Posted by: normanlgreen | October 11, 2011

Dream, October 11, 2011 losing the moorings


Home, 3:50 am

Shocked awake from a long and tiring dream. The jolt loosens the moorings, and the dream snaps away as though pulled with tremendous force.

Dozing between four and five am through milky images that will not congeal.

Earworm: Thanks for the Memories.

From this day, 2010:

The man in the long black coat takes his seat and waits by a still sea. His presence tells the story. He entrusts the script to you, to the one who will kindle the story and nourish it. He starts the idea and you keep it alive. The script of the man in the long black coat will be reduced and divided into four-part, one for each of the principals.

The story is told of the flight of a people down a river in boats and rafts strung together with improvised moorings. The first boat, your boat, has an engine, so it pulls those un-powered through the calm sections and strains to hold them back when the river is rough. A long boat with a rounded keel is tossed into the air by churning milky waters. It spills its contents, but all knew when setting out that many would not complete the trip. There is neither time nor power to stop and search for the lost. They must be abandoned to the will of the river.

The few boats that complete the flight from the “dangerous ones” come to a slow bend in the river. The people remove themselves through the afternoon, cold and bright in autumn, to an old church up the grassy bank. The gray board walls conceal a warm interior of amber tinted candle light. As few as there are of the people, they fill the little spaces in the church so small — a hidden sister church to their own in their abandoned home. They know the keeper of this church only through story. They are not a people who travel. The rector welcomes them because that is his duty. He would have finished his days in near isolation, perhaps a thimble full of parishioners in the country setting. Now he is host, one gray beard amongst many.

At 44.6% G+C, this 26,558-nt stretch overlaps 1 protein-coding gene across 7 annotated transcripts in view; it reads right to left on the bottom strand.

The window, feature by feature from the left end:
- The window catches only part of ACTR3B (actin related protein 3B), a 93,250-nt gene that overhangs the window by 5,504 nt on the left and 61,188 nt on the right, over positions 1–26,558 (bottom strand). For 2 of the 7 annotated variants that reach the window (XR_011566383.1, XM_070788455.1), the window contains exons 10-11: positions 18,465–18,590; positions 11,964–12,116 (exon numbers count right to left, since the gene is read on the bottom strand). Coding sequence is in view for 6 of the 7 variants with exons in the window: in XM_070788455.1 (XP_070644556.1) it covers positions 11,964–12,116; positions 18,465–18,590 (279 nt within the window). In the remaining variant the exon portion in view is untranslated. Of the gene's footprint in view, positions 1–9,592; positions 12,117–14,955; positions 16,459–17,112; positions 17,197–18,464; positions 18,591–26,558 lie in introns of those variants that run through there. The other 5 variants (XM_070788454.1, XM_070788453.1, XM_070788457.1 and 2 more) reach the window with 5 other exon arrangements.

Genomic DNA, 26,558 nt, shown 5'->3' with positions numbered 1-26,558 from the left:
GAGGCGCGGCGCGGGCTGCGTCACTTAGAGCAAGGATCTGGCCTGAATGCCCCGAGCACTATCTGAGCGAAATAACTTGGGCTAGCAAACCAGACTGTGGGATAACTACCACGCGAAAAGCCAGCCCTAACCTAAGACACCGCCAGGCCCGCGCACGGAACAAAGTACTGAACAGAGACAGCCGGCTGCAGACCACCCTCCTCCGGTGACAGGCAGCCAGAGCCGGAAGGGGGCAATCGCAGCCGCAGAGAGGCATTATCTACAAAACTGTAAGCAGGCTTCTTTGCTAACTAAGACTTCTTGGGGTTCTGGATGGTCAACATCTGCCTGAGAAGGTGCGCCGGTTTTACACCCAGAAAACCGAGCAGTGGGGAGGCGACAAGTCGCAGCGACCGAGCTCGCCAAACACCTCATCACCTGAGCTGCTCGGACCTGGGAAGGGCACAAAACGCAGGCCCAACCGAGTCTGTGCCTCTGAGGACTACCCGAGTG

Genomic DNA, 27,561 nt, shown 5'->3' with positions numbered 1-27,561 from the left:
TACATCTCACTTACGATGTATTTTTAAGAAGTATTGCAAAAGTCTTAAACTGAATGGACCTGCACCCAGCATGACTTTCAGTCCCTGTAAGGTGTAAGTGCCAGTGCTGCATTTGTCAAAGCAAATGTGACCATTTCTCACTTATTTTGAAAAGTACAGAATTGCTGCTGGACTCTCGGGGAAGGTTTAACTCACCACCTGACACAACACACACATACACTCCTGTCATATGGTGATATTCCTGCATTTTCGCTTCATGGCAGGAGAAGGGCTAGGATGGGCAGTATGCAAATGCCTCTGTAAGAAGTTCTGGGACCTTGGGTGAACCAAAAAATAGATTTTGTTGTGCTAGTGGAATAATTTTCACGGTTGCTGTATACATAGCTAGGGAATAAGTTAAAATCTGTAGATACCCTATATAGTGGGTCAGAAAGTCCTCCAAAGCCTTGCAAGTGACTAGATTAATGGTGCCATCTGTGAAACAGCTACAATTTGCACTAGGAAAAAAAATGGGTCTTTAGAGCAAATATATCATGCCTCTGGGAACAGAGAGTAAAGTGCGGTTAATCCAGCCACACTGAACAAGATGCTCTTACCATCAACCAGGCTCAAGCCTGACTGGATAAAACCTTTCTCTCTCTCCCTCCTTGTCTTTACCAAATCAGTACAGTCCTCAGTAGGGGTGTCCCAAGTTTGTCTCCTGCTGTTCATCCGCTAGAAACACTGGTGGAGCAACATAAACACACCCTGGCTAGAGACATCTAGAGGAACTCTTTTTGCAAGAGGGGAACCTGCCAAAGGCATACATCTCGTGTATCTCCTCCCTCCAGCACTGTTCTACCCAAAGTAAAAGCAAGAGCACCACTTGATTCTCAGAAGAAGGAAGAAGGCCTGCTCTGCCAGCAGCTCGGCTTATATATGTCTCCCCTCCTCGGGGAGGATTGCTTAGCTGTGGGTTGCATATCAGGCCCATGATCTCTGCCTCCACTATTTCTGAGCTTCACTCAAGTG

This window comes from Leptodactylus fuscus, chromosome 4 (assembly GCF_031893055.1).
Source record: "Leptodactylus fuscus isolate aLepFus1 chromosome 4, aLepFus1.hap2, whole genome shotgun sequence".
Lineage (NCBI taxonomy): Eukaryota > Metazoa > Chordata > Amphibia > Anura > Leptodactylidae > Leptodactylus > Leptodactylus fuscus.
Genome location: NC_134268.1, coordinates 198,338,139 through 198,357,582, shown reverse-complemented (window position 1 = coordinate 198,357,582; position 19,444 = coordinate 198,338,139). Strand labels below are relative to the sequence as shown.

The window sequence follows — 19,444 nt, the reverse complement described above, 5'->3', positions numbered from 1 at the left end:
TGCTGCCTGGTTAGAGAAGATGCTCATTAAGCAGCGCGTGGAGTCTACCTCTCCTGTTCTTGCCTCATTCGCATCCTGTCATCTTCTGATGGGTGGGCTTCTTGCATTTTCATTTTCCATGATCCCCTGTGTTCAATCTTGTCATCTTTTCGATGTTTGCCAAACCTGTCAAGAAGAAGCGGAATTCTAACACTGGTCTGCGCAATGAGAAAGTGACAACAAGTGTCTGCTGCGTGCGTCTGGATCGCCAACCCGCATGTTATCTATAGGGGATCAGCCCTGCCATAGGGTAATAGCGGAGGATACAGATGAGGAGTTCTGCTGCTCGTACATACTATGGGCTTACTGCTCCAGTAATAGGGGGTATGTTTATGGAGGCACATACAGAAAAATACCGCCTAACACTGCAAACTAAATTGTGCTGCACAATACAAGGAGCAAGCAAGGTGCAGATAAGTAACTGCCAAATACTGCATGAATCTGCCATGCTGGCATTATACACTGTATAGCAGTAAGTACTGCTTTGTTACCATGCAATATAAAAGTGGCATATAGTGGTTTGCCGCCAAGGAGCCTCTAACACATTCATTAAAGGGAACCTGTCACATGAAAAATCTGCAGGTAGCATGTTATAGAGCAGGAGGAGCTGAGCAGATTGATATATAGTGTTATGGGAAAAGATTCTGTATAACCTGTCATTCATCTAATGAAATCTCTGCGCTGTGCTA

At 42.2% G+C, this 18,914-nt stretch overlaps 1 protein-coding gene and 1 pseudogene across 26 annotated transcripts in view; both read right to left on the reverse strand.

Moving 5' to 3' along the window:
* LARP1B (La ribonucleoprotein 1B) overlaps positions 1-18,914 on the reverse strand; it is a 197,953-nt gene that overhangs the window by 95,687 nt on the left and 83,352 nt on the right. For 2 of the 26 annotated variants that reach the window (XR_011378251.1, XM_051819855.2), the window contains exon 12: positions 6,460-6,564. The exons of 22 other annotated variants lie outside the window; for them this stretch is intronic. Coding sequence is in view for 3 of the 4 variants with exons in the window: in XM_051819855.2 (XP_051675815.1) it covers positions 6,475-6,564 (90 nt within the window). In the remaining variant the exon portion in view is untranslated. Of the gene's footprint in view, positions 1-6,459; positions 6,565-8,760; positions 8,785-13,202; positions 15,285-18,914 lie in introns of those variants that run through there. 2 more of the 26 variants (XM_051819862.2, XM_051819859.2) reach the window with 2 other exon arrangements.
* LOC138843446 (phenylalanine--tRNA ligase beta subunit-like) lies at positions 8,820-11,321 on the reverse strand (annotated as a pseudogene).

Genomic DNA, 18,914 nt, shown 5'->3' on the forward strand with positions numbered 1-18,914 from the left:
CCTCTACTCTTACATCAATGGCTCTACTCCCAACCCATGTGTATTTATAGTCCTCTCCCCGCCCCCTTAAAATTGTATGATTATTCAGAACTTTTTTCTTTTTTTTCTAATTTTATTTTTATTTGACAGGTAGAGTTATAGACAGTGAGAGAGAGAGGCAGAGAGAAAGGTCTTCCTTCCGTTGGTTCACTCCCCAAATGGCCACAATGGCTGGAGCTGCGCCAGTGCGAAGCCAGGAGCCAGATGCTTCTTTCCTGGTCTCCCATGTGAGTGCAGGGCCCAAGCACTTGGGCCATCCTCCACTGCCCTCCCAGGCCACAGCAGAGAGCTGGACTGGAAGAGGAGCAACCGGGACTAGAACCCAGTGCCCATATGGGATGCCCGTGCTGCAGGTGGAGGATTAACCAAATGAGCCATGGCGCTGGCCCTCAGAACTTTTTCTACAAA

You enter the church as the one who brought the people here, not a hero, but a man who fulfilled his obligation to his people. Your grandfather sits with his back to you. He faces a small table of old people and a wall decorated with sacred art unwrapped after its river journey and re hung in this different but old space. A clipping of a large caricature from a yellowed newspaper shows a serious villain with heavy brow, dark mustache and white turban. This is he who drove those who drove you here. It is he when young but already a serious menace. We must not forget what he looks like. All of the people have been waiting for the signal to burn the church, to burn themselves. They will die in the flames as their own choice, rather than be killed by their oppressors. You put your hand calmly on your grandfather’s gray wool shoulders. He does not turn, but there is a conveyed satisfaction. It is time to spill the lamps.

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